What do women do for revolutions? And what do revolutions do for women? Julie Shayne explores the roles of women in revolutionary struggles and the relationship of these movements to the emergence of feminism. Focusing upon the three very different cases of El Salvador, Chile, and Cuba, Shayne documents the roles of women in armed and unarmed political activities. She argues that women contribute to and participate in revolutionary movements in ways quite distinct from men. Despite the fact that their political contributions tend to be seen as less important than those of their male comrades, the roles that women play are actually quite significant to the expansion of revolutionary movements. Shayne also explains how, given the convergence of political and ideological factors, feminism is often born in the wake of revolutionary movements. As a result, revolutionary feminism is a struggle that addresses larger structures of political and economic inequalities. Based on extensive in-depth interviews with activists in all three countries, The Revolution Question offers new insight into the complex gender relations underlying revolutionary social movements and enables us to re-assess both the ways that women affect political struggle and the ways in which political struggle affects women.
Revolutionary Women in Postrevolutionary Mexico is an empirically rich history of women’s political organizing during a critical stage of regime consolidation. Rebutting the image of Mexican women as conservative and antirevolutionary, Jocelyn Olcott shows women activists challenging prevailing beliefs about the masculine foundations of citizenship. Piecing together material from national and regional archives, popular journalism, and oral histories, Olcott examines how women inhabited the conventionally manly role of citizen by weaving together its quotidian and formal traditions, drawing strategies from local political struggles and competing gender ideologies.
Olcott demonstrates an extraordinary grasp of the complexity of postrevolutionary Mexican politics, exploring the goals and outcomes of women’s organizing in Mexico City and the port city of Acapulco as well as in three rural locations: the southeastern state of Yucatán, the central state of Michoacán, and the northern region of the Comarca Lagunera. Combining the strengths of national and regional approaches, this comparative perspective sets in relief the specificities of citizenship as a lived experience.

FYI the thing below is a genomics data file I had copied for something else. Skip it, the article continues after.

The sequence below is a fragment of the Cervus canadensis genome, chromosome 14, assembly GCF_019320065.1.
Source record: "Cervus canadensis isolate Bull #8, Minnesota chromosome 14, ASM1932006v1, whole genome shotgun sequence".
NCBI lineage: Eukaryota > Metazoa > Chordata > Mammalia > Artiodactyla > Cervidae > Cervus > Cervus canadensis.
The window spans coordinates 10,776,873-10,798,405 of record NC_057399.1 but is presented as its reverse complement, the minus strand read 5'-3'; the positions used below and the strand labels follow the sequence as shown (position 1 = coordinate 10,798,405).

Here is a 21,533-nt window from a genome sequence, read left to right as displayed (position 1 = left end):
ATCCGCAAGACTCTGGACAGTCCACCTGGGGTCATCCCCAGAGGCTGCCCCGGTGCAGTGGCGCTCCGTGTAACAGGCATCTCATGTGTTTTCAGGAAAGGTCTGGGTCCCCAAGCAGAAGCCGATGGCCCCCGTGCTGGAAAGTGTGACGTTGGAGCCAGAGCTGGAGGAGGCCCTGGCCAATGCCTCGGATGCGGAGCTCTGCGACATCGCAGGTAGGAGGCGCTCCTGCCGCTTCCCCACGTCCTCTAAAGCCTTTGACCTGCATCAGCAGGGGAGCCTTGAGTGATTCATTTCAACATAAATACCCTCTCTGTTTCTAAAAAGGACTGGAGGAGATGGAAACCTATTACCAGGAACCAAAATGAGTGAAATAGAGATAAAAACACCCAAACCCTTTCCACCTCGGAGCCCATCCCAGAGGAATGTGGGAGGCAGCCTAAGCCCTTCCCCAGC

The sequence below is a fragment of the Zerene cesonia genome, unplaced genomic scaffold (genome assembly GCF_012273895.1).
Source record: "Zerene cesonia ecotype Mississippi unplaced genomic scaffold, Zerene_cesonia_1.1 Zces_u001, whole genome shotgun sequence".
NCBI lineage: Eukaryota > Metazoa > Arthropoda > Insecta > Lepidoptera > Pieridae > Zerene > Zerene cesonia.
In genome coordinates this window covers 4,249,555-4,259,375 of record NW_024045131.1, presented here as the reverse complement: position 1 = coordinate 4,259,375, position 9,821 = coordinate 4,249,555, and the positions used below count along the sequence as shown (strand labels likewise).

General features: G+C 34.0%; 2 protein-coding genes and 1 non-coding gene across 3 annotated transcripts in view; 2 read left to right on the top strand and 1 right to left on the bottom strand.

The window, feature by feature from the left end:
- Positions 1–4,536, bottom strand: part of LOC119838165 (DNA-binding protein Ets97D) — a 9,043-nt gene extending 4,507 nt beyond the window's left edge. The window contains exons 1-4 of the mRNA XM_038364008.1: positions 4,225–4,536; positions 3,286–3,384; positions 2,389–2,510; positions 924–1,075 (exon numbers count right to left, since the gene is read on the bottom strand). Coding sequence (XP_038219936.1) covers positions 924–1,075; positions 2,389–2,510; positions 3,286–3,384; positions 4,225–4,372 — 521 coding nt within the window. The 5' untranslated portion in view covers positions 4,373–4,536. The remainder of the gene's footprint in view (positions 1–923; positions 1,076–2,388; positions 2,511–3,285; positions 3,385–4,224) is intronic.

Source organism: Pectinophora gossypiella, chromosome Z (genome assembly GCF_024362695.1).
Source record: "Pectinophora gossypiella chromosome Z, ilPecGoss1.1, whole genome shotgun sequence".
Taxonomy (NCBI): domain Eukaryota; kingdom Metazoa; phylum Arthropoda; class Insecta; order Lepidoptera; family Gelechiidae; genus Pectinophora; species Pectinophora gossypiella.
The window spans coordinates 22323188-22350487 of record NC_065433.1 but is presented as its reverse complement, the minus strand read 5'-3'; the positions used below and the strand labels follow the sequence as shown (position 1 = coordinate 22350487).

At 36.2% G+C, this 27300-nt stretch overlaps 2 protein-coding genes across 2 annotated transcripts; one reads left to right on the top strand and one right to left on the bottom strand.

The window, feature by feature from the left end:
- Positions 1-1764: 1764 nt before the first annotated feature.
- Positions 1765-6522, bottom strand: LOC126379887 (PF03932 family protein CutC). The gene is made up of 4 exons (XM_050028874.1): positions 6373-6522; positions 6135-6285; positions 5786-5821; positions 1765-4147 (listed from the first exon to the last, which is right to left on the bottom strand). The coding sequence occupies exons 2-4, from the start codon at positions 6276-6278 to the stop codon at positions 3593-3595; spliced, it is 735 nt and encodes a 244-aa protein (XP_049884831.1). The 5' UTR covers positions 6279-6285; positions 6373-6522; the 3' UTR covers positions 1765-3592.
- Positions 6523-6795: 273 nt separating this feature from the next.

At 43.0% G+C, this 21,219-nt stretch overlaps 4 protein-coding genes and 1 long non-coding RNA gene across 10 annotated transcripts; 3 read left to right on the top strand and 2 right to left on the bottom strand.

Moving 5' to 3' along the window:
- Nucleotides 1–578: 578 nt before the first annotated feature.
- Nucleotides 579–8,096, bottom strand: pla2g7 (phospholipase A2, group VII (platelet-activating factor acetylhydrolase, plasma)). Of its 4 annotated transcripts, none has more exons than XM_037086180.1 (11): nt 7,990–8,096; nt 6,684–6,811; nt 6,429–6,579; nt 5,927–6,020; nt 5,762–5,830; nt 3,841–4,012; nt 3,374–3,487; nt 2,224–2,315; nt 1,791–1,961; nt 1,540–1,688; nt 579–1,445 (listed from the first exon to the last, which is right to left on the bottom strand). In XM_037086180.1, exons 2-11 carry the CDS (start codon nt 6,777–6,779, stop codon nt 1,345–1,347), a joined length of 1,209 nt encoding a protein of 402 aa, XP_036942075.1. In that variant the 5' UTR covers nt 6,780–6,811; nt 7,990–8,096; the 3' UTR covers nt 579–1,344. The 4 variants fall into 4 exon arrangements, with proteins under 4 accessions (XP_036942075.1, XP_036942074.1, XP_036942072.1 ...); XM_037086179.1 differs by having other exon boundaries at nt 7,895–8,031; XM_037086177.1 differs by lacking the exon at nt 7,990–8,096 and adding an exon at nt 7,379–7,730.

Drugs. Sex. Revolutionary violence. From its first pages, Susan Stern's memoir With the Weathermen provides a candid, first-hand look at the radical politics and the social and cultural environment of the New Left during the late 1960s.
The Weathermen--a U.S.-based, revolutionary splinter group of Students for a Democratic Society--advocated the overthrow of the government and capitalism, and toward that end, carried out a campaign of bombings, jailbreaks, and riots throughout the United States. In With the Weathermen Stern traces her involvement with this group, and her transformation from a shy, married graduate student into a go-go dancing, street-fighting "macho mama." In vivid and emotional language, she describes the attractions and difficulties of joining a collective radical group and in maintaining a position within it.
Stern's memoir offers a rich description of the raw and rough social dynamics of this community, from its strict demands to "smash monogamy," to its sometimes enforced orgies, and to the demeaning character assassination that was led by the group's top members. She provides a distinctly personal and female perspective on the destructive social functionality and frequently contradictory attitudes toward gender roles and women's rights within the New Left.
Laura Browder's masterful introduction situates Stern's memoir in its historical context, examines the circumstances of its writing and publication, and describes the book's somewhat controversial reception by the public and critics alike.